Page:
Wired: The Hard Consequences of Google’s Soft Power

Google and parent company Alphabet resist being perceived as a global monopoly in need of additional regulation. Regulators around the globe struggle to keep up with the many high-tech firms that both provide an array of information and collect data on user behavior. The European Union fined Google €2.5 billion for prioritizing its comparison-shopping service in search engine results and expects the company to end the practice before the end of September. Media attention has also focused on Google’s relationships with university researchers, nonprofits and think tanks that analyze antitrust issues and funding – and why some ties end abruptly. New America Foundation, funded by Google, and Open Markets, a group that opposes monopolies, have parted ways, and analysts reviewing related emails suggest that Google seeks “openness” and advance notifications about events and articles to ensure inclusion of Google’s perspective, explains Nitasha Tiku for Wired. Problems may emerge before such relationships even begin. Universities and other groups eye large sources of wealth, trying to court favor and attract the attention of potential donors. – YaleGlobal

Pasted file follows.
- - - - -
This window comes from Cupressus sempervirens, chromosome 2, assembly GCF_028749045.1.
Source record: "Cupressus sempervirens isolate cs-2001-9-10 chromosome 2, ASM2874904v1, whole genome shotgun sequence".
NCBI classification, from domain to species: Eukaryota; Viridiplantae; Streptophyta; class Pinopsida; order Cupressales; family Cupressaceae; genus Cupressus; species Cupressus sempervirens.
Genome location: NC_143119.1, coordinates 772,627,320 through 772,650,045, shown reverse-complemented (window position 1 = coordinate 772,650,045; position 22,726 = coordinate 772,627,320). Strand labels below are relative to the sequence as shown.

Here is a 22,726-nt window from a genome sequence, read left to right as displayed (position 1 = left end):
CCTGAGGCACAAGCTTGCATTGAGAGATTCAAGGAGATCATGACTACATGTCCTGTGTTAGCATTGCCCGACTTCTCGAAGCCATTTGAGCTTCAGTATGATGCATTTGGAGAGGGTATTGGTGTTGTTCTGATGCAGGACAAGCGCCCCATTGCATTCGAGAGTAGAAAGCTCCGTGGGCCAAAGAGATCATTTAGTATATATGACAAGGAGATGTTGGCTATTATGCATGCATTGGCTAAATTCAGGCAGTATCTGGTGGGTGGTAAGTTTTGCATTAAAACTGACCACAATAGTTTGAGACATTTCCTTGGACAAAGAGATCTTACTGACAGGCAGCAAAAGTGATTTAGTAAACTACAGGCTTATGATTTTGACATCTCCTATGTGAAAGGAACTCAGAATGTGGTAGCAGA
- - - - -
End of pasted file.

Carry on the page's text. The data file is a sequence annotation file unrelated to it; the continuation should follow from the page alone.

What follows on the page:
Wired: The Hard Consequences of Google’s Soft Power

Universities, think tanks – determining which high-tech firms are monopolies and which are not – can be blinded by large pools of wealth
Nitasha Tiku
Monday, September 4, 2017
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